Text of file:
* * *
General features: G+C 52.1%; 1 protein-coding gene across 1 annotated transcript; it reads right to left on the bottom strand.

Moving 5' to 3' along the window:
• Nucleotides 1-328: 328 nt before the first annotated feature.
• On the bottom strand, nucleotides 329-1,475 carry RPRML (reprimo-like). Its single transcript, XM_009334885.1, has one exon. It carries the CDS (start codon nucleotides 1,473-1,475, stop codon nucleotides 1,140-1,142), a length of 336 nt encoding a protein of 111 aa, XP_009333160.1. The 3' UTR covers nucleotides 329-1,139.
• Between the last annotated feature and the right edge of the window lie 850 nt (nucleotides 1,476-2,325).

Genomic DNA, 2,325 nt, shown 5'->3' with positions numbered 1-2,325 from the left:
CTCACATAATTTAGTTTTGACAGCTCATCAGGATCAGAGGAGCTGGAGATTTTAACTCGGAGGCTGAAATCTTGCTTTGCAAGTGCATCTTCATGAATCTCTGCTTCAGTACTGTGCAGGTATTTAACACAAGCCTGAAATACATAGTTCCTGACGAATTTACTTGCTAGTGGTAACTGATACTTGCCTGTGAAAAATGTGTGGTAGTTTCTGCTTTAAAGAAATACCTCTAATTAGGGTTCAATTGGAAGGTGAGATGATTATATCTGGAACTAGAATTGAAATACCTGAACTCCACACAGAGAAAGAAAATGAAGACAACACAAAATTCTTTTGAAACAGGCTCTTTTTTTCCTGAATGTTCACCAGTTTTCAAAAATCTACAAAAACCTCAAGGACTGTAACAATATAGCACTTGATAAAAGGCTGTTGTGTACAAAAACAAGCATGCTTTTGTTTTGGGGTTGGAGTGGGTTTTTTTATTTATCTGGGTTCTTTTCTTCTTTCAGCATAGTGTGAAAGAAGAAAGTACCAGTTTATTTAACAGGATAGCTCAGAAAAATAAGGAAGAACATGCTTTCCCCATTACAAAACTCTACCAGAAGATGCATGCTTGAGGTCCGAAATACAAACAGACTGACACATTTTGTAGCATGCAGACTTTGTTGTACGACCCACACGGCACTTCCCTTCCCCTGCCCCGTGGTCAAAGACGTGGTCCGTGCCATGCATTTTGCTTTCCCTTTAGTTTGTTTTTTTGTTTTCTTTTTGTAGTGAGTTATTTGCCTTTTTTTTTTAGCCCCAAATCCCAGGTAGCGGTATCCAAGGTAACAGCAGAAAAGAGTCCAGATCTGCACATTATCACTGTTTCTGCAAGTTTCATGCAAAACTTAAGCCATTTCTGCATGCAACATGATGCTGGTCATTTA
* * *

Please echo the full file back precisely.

General features: G+C 52.1%; 1 protein-coding gene across 1 annotated transcript; it reads right to left on the bottom strand.

Moving 5' to 3' along the window:
• Nucleotides 1-328: 328 nt before the first annotated feature.
• On the bottom strand, nucleotides 329-1,475 carry RPRML (reprimo-like). Its single transcript, XM_009334885.1, has one exon. It carries the CDS (start codon nucleotides 1,473-1,475, stop codon nucleotides 1,140-1,142), a length of 336 nt encoding a protein of 111 aa, XP_009333160.1. The 3' UTR covers nucleotides 329-1,139.
• Between the last annotated feature and the right edge of the window lie 850 nt (nucleotides 1,476-2,325).

Genomic DNA, 2,325 nt, shown 5'->3' with positions numbered 1-2,325 from the left:
CTCACATAATTTAGTTTTGACAGCTCATCAGGATCAGAGGAGCTGGAGATTTTAACTCGGAGGCTGAAATCTTGCTTTGCAAGTGCATCTTCATGAATCTCTGCTTCAGTACTGTGCAGGTATTTAACACAAGCCTGAAATACATAGTTCCTGACGAATTTACTTGCTAGTGGTAACTGATACTTGCCTGTGAAAAATGTGTGGTAGTTTCTGCTTTAAAGAAATACCTCTAATTAGGGTTCAATTGGAAGGTGAGATGATTATATCTGGAACTAGAATTGAAATACCTGAACTCCACACAGAGAAAGAAAATGAAGACAACACAAAATTCTTTTGAAACAGGCTCTTTTTTTCCTGAATGTTCACCAGTTTTCAAAAATCTACAAAAACCTCAAGGACTGTAACAATATAGCACTTGATAAAAGGCTGTTGTGTACAAAAACAAGCATGCTTTTGTTTTGGGGTTGGAGTGGGTTTTTTTATTTATCTGGGTTCTTTTCTTCTTTCAGCATAGTGTGAAAGAAGAAAGTACCAGTTTATTTAACAGGATAGCTCAGAAAAATAAGGAAGAACATGCTTTCCCCATTACAAAACTCTACCAGAAGATGCATGCTTGAGGTCCGAAATACAAACAGACTGACACATTTTGTAGCATGCAGACTTTGTTGTACGACCCACACGGCACTTCCCTTCCCCTGCCCCGTGGTCAAAGACGTGGTCCGTGCCATGCATTTTGCTTTCCCTTTAGTTTGTTTTTTTGTTTTCTTTTTGTAGTGAGTTATTTGCCTTTTTTTTTTAGCCCCAAATCCCAGGTAGCGGTATCCAAGGTAACAGCAGAAAAGAGTCCAGATCTGCACATTATCACTGTTTCTGCAAGTTTCATGCAAAACTTAAGCCATTTCTGCATGCAACATGATGCTGGTCATTTA